The discerning leader
It is Thursday morning, right after VP Leni’s address. In 15 minutes, with neither off-the-cuff comments nor mockery, she promised to fight for the country, to continue working for the country, to lead the country with neither lies nor deception. And yes, she will run for president in 2022.
She was silent about her plans, until just today. Those who mock her say that she is being dramatic. I believe she spent all this time discerning.
It is a strange word, discernment—not because it is new, but because it is often misinterpreted in its practice. It is neither to think nor to wait. “I’m thinking about it” reduces discernment to checking off pros and cons on a list. “Let’s wait and see” deprives a person of agency, where they simply make decisions based on what others decide not to do.
Philosophers and spiritual writers might speak of discernment as the act of looking at the moral implications of one’s decision, choosing between what is good and what is better. Others might say that emotions, combined with objective evidence, constitute discernment.
My favorite is the Jesuit version (or at least one part of the complexity that is Ignatian spirituality). It is called the discernment of spirit, the reading of the interior movements of one’s soul. It calls for examining the movements that cause consolation (like joy or peace) and desolation (like fear or anger). All these movements are in a constant storm, both around us and within us, and especially on the eve of a great decision that entails the full sacrifice of oneself. To discern is to weigh both reason and emotion, to examine which course will lead to tranquility and peace, rather than discord and turmoil—and not only for the one discerning, but for all whom they serve.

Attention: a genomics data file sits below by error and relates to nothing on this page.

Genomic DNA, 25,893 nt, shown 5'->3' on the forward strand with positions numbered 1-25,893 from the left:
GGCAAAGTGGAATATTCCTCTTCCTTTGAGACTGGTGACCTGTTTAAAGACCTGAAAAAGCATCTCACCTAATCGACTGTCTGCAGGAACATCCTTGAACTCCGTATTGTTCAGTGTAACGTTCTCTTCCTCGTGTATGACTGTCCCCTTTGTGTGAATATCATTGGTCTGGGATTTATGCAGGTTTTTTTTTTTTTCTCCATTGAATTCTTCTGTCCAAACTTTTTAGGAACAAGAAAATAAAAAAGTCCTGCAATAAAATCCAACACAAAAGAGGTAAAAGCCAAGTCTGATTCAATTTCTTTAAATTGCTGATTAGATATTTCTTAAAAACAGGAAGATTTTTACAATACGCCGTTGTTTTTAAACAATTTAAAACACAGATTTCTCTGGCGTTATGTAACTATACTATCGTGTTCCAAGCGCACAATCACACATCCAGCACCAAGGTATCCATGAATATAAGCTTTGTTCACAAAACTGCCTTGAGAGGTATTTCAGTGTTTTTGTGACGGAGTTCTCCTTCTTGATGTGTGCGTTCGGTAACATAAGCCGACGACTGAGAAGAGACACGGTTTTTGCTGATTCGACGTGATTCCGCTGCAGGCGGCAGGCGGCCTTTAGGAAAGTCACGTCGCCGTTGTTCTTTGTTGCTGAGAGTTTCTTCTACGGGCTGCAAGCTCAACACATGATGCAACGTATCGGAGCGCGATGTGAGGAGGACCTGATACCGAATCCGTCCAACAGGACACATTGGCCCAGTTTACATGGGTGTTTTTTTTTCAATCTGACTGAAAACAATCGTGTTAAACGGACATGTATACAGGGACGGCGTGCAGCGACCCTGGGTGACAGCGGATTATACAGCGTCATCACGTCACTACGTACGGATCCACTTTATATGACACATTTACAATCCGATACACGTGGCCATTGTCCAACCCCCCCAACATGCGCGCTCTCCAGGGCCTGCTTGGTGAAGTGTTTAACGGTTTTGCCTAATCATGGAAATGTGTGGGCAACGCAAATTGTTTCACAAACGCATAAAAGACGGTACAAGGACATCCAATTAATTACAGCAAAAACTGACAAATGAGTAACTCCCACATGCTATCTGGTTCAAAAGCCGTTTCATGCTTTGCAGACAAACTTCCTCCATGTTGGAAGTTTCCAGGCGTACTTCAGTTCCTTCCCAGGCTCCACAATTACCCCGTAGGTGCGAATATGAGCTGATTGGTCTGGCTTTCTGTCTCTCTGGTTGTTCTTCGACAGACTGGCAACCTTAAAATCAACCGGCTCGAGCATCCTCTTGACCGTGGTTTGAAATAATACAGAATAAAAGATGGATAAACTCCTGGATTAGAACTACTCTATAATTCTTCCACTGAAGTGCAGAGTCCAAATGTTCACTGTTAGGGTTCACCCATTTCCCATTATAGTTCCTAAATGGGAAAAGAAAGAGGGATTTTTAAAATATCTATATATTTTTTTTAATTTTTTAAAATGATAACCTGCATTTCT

Discernment takes time and maturity. It demands a plunge into the innermost depths of one’s life, to assess one’s readiness for a task that has repercussions for the lives of millions.
Because what, indeed, is the presidency? It is no mere project that can be dropped when one wants to go home, no mere job that one can retire from—it is a vocation, one that must be considered against a person’s potential, one that is not simply taken on for the sake of a title, one whose storms of consolation and desolation are as relentless as they are unforgiving.
I have learned to steer clear of leaders who rush into the fray and speak loosely of their need to serve the people at a much higher position. Such leaders often direct attention toward themselves: They talk about how their achievements can be ours, and yet have no concrete vision for how they can improve the country’s infrastructure so that everyone can indeed achieve what they did, and in the long term. They yammer about how they are like us, we are like them, we speak each other’s language and echo each other’s words—and yet they have no clear direction in which to steer the country so that the country actually is better, becomes better, does better.
It is Thursday afternoon, and the sounds of the city ring loud and clear against the conversation online: the honking horns, the crush of wheels on asphalt, the keening sound of the ambulances remind us of a life of hurry and urgency, of a pandemic still raging and a country still divided. VP Leni has made her decision. She discerned in the same way that she worked: away from publicity, in silence. Her volunteers shine the spotlight on her, but they continue to work with her on getting relief goods to the provinces, fielding calls, ferrying people to and from hospitals without trumpeting their achievements. Perhaps they’re too busy to take pictures; perhaps they simply follow her example.
We’ve had so many leaders of all shapes and sizes, many of them turning on the charm to its most offensive levels, some of them promising salvation, others cursing or throwing promises that would eventually be thrown out later.
Perhaps it’s time we have someone who weighs the storms around us, who can look at that mix of consolation and desolation, and take their time. Not all urgent problems are solved by hasty measures. Not all silence is idle. Not all noise is productive. Some leaders recognize the true weight of the task ahead of them, and, in so doing, show true respect for leadership and the people they serve.
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